Earlier this week, I was listening to Jim White's show on TalkSport, and the Chief Football Writer for The Times Newspaper, Henry Winter, and ex-Sunderland left-back Michael Gray were his guests. The topic of the conversation was coaching badges, and the fast-tracking of ex-players. Gray was bemoaning the fact that they took so long to complete.
My immediate thought was of how arrogant this sounds. He is effectively saying that several years is too long to pass a course which would then give the student the opportunity to earn six or seven figure salaries, and control the emotions of tens of thousands of supporters of their club? A degree takes a similar amount of time and very few, if any, graduates can immediately walk into such a salary or position of power. Clearly, there is a reasonable argument that the coaching badges course is far from too long.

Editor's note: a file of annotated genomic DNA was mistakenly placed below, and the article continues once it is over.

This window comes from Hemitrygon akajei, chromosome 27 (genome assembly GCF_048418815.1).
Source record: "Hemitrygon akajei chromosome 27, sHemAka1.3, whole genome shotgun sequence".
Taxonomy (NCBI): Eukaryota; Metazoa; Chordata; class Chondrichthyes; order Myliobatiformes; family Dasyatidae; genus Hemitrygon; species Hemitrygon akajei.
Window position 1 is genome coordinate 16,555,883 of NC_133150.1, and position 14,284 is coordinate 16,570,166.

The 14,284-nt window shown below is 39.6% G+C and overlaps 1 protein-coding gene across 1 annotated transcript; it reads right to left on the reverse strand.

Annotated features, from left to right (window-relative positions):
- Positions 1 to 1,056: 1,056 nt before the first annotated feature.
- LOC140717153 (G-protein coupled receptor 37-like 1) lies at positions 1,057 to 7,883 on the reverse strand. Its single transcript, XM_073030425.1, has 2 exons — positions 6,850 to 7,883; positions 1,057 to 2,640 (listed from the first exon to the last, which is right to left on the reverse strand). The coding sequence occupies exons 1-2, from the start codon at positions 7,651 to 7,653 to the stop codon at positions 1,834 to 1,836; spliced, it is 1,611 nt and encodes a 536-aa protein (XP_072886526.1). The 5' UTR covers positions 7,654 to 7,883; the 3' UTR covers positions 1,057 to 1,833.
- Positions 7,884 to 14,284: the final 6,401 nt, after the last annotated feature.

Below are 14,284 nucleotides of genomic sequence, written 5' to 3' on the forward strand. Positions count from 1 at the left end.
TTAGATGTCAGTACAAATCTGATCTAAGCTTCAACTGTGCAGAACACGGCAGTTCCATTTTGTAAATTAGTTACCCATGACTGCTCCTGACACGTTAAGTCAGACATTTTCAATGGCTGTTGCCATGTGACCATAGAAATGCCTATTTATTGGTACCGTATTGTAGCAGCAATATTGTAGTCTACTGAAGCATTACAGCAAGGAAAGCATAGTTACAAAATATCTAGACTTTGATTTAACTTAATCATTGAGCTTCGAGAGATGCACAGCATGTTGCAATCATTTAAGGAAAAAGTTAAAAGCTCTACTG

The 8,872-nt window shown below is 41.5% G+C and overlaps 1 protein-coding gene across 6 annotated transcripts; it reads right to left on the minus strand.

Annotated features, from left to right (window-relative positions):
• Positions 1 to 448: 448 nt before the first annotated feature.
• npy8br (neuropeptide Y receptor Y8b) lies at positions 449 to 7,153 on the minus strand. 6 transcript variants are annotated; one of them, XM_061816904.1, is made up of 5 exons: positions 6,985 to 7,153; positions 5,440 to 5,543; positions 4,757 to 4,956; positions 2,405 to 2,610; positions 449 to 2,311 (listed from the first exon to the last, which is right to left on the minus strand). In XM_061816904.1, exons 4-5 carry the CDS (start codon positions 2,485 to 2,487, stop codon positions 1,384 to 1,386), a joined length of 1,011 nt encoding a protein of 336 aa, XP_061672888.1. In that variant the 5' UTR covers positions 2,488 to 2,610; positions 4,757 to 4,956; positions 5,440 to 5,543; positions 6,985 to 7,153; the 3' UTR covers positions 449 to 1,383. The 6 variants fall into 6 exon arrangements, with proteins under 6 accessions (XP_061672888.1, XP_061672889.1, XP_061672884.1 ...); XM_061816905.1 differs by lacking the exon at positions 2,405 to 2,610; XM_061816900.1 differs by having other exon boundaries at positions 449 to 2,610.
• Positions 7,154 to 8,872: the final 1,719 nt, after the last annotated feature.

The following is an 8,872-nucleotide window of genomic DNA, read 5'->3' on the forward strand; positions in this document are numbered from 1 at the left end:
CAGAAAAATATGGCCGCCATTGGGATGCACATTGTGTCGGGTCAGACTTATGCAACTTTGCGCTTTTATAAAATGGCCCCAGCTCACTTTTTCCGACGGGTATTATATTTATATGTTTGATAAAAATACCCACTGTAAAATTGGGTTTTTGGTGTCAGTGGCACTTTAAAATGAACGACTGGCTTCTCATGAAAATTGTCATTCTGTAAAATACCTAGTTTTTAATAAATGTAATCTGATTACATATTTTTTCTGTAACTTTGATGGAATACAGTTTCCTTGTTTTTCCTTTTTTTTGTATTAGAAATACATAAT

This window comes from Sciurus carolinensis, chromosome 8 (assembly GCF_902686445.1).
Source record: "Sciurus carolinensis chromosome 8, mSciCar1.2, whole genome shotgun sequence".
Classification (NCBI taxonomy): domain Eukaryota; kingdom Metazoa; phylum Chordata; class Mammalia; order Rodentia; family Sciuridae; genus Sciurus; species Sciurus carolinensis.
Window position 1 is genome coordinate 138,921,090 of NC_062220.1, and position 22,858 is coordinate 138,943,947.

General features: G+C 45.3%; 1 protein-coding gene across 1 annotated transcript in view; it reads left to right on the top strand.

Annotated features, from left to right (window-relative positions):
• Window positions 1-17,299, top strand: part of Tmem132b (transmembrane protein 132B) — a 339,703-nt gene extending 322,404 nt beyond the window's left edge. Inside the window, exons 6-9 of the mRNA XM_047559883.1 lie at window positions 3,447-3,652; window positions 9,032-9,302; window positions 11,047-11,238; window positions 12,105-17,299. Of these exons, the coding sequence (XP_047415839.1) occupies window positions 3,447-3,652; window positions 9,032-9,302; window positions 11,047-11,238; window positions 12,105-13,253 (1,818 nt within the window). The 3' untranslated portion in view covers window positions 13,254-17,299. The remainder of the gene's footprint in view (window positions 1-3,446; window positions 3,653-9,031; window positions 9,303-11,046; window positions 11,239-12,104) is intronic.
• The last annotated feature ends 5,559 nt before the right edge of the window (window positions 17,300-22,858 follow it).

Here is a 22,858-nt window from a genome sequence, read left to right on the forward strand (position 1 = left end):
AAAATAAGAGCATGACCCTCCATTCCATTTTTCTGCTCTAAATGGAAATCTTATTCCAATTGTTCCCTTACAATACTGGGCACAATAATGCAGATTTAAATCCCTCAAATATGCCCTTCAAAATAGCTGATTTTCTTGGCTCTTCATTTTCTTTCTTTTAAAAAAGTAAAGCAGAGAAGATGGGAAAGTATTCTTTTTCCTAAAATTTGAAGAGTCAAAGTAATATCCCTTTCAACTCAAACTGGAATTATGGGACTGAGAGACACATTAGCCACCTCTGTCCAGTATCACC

Despite this reasonable argument, the Football Association has developed a fast-track scheme to get ex-England players to pass their coaching badges, and Robbie Fowler was one player pictured in various media channels on the course this week. You can read a bit more about it here.
Presumably, given this bias towards ex-England players (those who have excelled on the production line or shop floor) to move into coaching and management, it would be reasonable to assume that previous ex-England players have performed so well as managers that this fast-tracking would be a natural step.